A fight over what the Panama Canal treaty will cost the U.S. civil service pension program threatens to block or slow House action on basic portions of the treaty due to go into effect this fall.

The Senate already has approved return of the canal to the Republic of Panama, but the House must approve legislation to take care of U.S. and Panamanian workers who will lose their jobs because of the treaty.

Rep. Gladys N. Spellman (D-Md.) says she will stall hearings and ask for a congressional subpoena to be served on the Office of Personnel Management. She wants to know how OPM -- the government's caretaker of employe benefits -- arrived at a "low" figure of $205 million as the cost of the treaty to the federal pension fund.

President Carter sold the treaty on grounds that it was fair to both nations, and would not cost the taxpayers anything. But agreements in the treaty provide for the U.S. -- through the federal retirement fund -- to give special early retirement or other benefits to American and Pan-amnians whose job will be affected by Panama's canal takeover.

Administration officials have told Congress that the cost of the retirement features would run about $205 million, and that the federal retirement fund will pay them.

The treaty, includes some unusual and attractive retirement benefits. Employes will be offered the option of retiring early (as young as age 43, with long service) on reduced, but immediate pensions. Panamanians who transfer over to their government's service could get what amounts to double refunds from the U.S. retirement system. They would represent what each employe paid in, as well as the amount the government contributed to their retirement.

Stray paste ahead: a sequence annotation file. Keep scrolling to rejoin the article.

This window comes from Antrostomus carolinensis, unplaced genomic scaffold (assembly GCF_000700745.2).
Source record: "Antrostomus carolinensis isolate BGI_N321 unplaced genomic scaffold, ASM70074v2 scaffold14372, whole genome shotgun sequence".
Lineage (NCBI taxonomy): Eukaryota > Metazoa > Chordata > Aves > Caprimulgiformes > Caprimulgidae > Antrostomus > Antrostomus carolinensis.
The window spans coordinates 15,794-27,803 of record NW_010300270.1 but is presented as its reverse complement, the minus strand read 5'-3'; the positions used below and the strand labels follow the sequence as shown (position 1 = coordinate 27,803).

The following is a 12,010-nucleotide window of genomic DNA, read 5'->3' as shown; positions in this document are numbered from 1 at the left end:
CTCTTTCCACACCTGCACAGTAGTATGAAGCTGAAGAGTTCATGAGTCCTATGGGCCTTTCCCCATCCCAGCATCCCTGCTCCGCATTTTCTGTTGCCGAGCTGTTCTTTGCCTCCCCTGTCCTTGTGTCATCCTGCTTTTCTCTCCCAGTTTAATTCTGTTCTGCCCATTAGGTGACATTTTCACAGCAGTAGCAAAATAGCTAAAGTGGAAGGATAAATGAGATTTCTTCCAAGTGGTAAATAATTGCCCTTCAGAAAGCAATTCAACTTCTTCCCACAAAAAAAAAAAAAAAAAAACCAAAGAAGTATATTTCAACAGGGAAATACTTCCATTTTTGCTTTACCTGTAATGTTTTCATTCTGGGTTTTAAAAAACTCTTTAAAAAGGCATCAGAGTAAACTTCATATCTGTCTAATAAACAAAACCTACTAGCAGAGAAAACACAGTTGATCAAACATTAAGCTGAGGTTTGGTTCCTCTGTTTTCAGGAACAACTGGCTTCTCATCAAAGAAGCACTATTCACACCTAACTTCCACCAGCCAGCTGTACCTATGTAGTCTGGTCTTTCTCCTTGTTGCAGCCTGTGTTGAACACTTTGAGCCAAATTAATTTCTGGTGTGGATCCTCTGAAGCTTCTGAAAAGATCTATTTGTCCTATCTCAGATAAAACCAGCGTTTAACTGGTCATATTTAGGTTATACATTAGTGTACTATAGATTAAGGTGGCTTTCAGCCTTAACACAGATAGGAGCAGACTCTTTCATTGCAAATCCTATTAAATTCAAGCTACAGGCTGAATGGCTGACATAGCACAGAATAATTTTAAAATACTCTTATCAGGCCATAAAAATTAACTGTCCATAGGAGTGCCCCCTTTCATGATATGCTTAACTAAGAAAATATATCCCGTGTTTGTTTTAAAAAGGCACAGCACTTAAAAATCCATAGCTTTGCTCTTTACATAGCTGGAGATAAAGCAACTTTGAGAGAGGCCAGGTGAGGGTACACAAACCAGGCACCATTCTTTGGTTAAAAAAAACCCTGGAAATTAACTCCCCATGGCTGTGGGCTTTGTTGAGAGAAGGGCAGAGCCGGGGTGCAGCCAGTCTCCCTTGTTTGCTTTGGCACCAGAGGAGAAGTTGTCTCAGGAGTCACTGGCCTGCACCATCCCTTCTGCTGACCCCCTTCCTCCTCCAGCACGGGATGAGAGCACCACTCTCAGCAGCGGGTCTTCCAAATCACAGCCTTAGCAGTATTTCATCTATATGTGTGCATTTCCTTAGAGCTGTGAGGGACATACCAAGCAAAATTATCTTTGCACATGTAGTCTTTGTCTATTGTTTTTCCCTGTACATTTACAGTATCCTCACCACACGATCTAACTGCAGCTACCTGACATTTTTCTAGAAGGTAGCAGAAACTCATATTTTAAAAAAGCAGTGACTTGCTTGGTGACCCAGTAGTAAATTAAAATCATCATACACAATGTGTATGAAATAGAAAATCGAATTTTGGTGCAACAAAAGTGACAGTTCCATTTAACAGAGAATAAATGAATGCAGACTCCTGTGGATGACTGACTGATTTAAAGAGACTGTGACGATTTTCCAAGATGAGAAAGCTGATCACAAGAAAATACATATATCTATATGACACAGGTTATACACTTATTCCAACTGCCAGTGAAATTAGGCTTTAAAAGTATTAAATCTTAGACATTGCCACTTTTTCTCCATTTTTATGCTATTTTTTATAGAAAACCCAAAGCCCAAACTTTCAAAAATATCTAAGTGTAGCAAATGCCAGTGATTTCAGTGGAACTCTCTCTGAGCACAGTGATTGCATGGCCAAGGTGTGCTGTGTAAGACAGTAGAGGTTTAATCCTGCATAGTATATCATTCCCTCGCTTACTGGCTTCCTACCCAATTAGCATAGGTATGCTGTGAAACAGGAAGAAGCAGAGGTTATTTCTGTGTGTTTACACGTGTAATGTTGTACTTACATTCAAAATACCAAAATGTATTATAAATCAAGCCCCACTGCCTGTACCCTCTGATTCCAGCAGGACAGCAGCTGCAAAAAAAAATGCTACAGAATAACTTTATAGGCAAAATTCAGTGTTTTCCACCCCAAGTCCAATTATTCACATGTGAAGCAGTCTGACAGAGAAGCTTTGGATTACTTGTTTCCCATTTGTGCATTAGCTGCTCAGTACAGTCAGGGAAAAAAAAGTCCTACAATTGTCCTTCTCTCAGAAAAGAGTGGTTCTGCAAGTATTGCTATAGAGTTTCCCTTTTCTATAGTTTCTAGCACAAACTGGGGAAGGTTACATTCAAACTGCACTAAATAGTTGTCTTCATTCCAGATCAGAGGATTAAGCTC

That double benefit is not available to U.S. government workers who quit or take other jobs before retirement.

Spellman estimates the actual cost to the pension fund will be double the OPM estimate. She says it used a "static" projection, which did not take into account annual U.S. pay raises or twice-yearly cost-of-living annuity adjustments. Spellman believes the OPM did it that way to come up with an "intentionally low" and unrealistic figure for Congress.

She has asked the General Accounting Office to find out from OPM what the costs would be if a "dynamic" cost projection were used. That would take into account estimated raises and pension adjustments for retirees or their survivors.

A spokesman for GAO said his office had been denied the data from a "low level" OPM official. Gao/ told Spellman's office that the OPM employe said he was "under orders" not to give additional treaty cost data to the congressional watchdog agency.

(An OPM spokemsan said yesterday that he thought the whole thing was a misunderstanding that could be cleared up. He said it is OPM policy not to give out estimates until approval by the director and presentation to Congress. He said GAO made its request before the estimates had been worked up, but now that the testimony has been given the OPM is "open to anybody" who wants to get data from it, including information about how it arrived at its estimate.)

Chairman James M. Hanley (D-N.Y.), just back from a fact-finding hearing in Panama, estimates the federal pension fund will be hit with a $500 million bill in the future. He heads the Post Office and Civil Service Committee that must approve the retirement package. Spellman chairs a subcommittee dealing with federal retirement matters.

Hanley said he is "unhappy" that the cost of the Panamanian program must be borne by the retirement fund. He has scheduled hearings next week at which time both sides can be expected to be armed with cost estimates, and committee members will debate the wisdom of charging the treaty expenses to the federal pension fund.

Two potential presidents will highlight the March 19-20 meeting of AFL-CIO's Public Employes Department. PED takes in most of the affiliated federal, postal and public sector unions, and it will have its legislative conference at the Washington Hilton. Vice President Walter Mondale is the March 19 speaker, and Sen. Edward M. Kennedy (D-Mass.) will talk about national health insurance the next day.